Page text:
Opinion

Europe gaping at a lost decade

NILANJAN BANIK | Updated on March 09, 2018 Published on May 11, 2012

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Europe cannot afford to abandon austerity and run big deficits, when its growth prospects are weak.

The European economic crisis is back again at the centrestage of all economic discussion. During an economic crisis, consumers spend less, and investors do not invest (or postpone their investment decisions). There is a general sense of pessimism about future earning prospects, leading to higher unemployment and lower productivity growth — something that is evident in present day Europe.

In order to understand this crisis, we have to step a little back into history. Soon after the Second World War, when Europe was devastated, policymakers in the region wanted to re-build Europe on the premise of socialist capitalism. The underlying idea is that when the market is at a nascent stage, the state will ensure that a labour market comes into play and jobs become available. For the elderly, and those without jobs, the state will take care through a benevolent social security system — paying unemployment benefit and pensions.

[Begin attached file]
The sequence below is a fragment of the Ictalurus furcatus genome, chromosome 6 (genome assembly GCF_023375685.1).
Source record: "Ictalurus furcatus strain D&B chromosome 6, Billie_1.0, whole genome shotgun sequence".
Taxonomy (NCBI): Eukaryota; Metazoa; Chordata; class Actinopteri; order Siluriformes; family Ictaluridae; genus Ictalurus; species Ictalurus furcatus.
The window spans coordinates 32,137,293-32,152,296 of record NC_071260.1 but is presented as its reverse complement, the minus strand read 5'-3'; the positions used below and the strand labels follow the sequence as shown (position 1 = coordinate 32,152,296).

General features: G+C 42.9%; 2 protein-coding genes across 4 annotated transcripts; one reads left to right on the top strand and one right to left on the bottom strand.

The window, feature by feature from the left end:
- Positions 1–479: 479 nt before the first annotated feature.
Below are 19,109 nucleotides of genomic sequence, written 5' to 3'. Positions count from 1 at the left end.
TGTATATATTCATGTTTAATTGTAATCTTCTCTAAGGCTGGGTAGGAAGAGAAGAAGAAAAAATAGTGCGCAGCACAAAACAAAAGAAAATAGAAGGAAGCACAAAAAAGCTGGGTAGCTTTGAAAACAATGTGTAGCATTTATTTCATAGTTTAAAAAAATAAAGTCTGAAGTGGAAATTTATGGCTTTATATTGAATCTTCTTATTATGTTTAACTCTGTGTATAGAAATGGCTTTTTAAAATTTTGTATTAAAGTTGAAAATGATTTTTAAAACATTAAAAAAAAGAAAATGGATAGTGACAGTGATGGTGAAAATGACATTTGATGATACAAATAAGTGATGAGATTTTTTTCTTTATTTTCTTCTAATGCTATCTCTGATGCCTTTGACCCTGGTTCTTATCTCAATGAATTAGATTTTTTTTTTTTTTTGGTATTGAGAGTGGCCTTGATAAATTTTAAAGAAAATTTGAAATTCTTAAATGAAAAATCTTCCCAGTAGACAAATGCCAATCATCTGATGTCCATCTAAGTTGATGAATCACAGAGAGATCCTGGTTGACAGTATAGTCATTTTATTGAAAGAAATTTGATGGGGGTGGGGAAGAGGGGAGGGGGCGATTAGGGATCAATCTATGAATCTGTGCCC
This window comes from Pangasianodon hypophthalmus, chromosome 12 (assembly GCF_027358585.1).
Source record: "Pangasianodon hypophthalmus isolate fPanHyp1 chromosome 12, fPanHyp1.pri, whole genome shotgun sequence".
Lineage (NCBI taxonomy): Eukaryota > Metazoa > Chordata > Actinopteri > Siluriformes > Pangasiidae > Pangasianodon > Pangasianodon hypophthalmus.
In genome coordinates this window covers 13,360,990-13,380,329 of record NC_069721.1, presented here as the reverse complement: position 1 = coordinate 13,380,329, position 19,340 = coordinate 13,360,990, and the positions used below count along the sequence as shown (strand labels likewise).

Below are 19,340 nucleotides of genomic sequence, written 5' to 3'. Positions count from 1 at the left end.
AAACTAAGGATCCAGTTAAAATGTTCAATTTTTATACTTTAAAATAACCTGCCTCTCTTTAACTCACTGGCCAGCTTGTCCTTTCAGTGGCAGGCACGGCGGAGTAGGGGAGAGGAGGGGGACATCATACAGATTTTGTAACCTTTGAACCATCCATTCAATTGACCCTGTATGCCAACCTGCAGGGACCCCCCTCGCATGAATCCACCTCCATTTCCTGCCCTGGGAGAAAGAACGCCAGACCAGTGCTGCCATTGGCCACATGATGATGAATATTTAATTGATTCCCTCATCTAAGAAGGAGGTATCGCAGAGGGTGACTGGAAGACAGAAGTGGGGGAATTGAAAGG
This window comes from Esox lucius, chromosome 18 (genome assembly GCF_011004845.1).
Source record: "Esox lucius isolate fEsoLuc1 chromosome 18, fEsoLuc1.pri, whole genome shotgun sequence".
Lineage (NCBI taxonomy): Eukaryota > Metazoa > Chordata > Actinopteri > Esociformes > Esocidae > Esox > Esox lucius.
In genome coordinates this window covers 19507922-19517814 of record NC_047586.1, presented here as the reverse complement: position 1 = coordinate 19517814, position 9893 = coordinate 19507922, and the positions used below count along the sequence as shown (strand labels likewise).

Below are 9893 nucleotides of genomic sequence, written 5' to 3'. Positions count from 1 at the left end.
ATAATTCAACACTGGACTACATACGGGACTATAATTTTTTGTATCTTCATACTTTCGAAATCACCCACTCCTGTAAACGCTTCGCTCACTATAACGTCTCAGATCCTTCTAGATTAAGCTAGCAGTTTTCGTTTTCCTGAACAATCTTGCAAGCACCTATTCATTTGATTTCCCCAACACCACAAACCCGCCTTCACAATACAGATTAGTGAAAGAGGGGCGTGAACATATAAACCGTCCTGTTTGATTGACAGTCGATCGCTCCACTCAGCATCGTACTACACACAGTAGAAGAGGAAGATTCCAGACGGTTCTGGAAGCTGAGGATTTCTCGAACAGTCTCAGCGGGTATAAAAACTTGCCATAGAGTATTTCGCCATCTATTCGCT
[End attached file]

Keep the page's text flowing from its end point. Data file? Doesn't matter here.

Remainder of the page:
Noble system, falling growth

The objective is noble, but to make the system efficient the government has to ensure that it collects funds through taxation to pay dole for the unemployed and pension for the retired. Dole and pension are expenditures for the government, and to pay for it, the government has to collect taxes.

The principal source of tax is corporate income tax (contributing to nearly 80 per cent of the total tax collection), indirect tax (such as excise and service tax) and direct income tax (that is, taxing the working class).

At the time of recession when businesses are not forthcoming, or when people find it hard to get a job, it is quite natural that tax collection will be inadequate. Therefore, the government will meet its welfare objective (that is, to pay for dole and pensions) by printing money or by borrowing. Both are perfect recipes for increasing the budget deficit and the public debt.